Well, it's 1, 2, 3, 4
Take the elevator
At the Hotel Yorba
I'll be glad to see you later
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The imposing hotel
Due to his production work with the country diva, Loretta Lynn, and rockabilly queen Wanda Jackson, as well as his obvious musical debt to the blues, this song's connection to a certain hippie Vietnam War protest song might come as a surprise to some. Yet when Jack White counts off "Well, it's one, two, three, four/Take the elevator," he sure sounds a whole lot like Country Joe McDonald did when he sang his best known song, "The Fish Cheer/I-Feel-Like-I'm-Fixin'-To-Die Rag," which features the following familiar refrain: "One, two three, what are we fighting for?" White even sounds a little sarcastic when he sings this song's rapid-fire lyrics. However, while Country Joe McDonald focused on a particular place – the killing floors of Vietnam, to be specific – White used this hotel as more of a metaphor for how he felt. When he sings, "All they got inside is vacancy," he could just as easily be singing about his own heart.
Nevertheless, Hotel Yorba is actually a real place, although not nearly as luxurious as its moniker makes it sound. A look at some traveler reviews of this hotel will net you comments such as, "This place is good, but only if you never plan to move out. It's a hotel for the very poor," "There are no luxuries and you need some street sense," and finally, "It's not a pleasant place to lay your head. I wasn't pleased with the infestation of roaches, maggots, urine odor in the hallway, and shady characters that roamed the floors."
(thanks, Detroit Derek Photography)
This structure, constructed in 1926 in Southwest Detroit, was once an active hotel. Although you can still see it along I-75 close to the Ambassador Bridge, which leads to Canada, the complex is now subsidized housing. The building itself is rather non-descript. It's made of brick, with a big, red block-lettered sign on top. During its heyday, if you can even call it that, the hotel was akin to a retirement home, mainly populated by single older men that appreciated cafeteria and laundry service. However, its inexpensive room rates and nearness to highways and bus stops meant that it was also perfectly suited as a temporary destination for the Michigan State Prison parole program. Therefore, between 1983 and 2003, the Michigan Department of Corrections re-situated parolees at the hotel.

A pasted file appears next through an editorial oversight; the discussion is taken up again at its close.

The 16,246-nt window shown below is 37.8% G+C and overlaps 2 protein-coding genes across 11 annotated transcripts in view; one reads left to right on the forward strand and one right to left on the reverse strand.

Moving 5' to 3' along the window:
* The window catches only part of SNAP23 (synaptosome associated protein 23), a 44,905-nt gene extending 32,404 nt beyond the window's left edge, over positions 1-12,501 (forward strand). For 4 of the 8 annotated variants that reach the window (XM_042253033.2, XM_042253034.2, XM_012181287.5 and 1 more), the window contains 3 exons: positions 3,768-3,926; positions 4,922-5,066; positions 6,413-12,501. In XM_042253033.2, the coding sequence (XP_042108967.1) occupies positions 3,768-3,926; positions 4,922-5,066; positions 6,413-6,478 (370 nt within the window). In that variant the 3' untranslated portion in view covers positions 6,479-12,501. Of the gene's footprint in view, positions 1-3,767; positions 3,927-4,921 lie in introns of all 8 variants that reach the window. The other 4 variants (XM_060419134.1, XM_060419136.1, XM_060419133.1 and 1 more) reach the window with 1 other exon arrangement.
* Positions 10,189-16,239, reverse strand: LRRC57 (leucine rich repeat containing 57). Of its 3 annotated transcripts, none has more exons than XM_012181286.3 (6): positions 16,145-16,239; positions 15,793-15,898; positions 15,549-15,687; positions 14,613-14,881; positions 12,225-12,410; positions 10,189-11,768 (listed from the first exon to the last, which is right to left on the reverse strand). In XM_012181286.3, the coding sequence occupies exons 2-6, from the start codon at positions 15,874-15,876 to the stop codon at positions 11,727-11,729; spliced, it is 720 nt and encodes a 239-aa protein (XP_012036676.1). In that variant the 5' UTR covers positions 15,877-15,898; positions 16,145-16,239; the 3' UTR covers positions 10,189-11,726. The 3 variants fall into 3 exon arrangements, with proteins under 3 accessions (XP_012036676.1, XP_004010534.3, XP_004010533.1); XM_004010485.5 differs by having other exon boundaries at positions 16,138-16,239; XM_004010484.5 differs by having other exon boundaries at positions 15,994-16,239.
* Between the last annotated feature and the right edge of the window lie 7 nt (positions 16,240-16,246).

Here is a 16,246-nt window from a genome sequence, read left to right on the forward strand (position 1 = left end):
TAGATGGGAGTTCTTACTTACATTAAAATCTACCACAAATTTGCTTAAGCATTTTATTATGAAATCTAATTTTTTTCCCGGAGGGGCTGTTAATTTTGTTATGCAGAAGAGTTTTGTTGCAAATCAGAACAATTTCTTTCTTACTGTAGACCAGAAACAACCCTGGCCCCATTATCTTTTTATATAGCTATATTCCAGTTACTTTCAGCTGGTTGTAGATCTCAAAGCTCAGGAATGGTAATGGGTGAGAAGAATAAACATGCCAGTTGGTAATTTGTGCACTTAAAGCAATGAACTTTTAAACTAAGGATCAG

In order to get just the right feel for the song, the White Stripes recorded the single version in hotel room 206. However, when it came time to make an accompanying video, the act was denied entrance, so the clip was shot outside the building. According to the band, they've been banned for life from the hotel. Why? They first say it's a long story and then quip, "I don't know why we're banned." Long, indeed.
Maybe it's a bit of a reach, but White seems to suggest with this song's words that the Hotel Yorba represents a lack of belonging. After all, many people that spend a lot of their days and nights in hotels do not have strong attachments, such as husbands, wives, children and such. Therefore, this rundown old hotel may stand for the weary life that the character in this song leads. Then again, the fact that it is located along a route that leads across the border to Canada may imply a song concerning impending change. When White sings, "I wonder how long it will take till we're alone," these words speak of finding that place in life where being single leads to becoming paired.
All they got inside is vacancy...
Whatever the case, this Hotel Yorba should never be anybody's final destination. Even in its current state, subsidized housing should only be a temporary residence. Nobody wants to live in substandard government housing; instead, most folks want a home sweet home of their own.
Even in a seemingly simple little song such as this one, there are still elements that point back to Jack White being a mystery man. After all, Jack called musical partner Meg his sister while the group was still together, even though she is actually his ex-wife. Anyhow, one of the song's more mysterious sections is the line that finds White singing, "I said 39 times that I love you." Why does he use the number 39? Is he possibly referring to the great Alfred Hitchcock film, The 39 Steps
, or does the number 39 just fit into the song line particularly well? We may never know for sure, but chances are good White enjoys making his listeners guess at what his lyrics mean. That approach just seems to fit his character well.
Let's hope there are no diehard White Stripes fans out there that have taken up residence at Hotel Yorba. Such behavior is just too crazy. Instead, it's far better to have a natural curiosity over the way talented songwriters, such as White, can take a rather plain hotel and transform it into a mysterious song setting. Whatever the case, looking for love at a rundown hotel is always better than fixing to die in an Asian war the way Country Joe McDonald did in his old song. It's as easy as one, two, three, four.
~ Dan MacIntosh
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